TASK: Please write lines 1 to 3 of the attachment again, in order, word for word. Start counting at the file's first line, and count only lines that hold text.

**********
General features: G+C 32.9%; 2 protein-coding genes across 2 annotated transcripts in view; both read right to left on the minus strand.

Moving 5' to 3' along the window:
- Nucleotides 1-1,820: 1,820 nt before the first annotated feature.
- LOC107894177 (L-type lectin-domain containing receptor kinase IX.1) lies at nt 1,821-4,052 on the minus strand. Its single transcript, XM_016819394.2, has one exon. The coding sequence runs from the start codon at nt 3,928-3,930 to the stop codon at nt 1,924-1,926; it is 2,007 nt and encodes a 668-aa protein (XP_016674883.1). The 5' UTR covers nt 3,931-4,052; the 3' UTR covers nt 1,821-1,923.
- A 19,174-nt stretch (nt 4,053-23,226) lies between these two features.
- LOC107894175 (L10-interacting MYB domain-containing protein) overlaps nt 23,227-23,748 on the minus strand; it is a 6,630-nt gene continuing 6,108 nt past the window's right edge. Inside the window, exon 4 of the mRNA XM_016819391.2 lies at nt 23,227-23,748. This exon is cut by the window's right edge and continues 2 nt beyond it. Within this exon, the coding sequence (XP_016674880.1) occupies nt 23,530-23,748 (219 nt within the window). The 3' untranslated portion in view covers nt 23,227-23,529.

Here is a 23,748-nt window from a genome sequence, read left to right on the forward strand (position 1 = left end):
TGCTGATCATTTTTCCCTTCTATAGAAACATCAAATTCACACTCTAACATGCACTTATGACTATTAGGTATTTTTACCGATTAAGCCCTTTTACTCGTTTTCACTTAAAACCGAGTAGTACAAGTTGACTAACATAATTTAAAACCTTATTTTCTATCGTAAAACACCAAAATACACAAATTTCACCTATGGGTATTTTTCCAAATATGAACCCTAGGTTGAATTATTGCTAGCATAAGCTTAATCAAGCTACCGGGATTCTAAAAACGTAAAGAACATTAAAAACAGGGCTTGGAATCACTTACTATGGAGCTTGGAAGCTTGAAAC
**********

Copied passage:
General features: G+C 32.9%; 2 protein-coding genes across 2 annotated transcripts in view; both read right to left on the minus strand.

Moving 5' to 3' along the window:
- Nucleotides 1-1,820: 1,820 nt before the first annotated feature.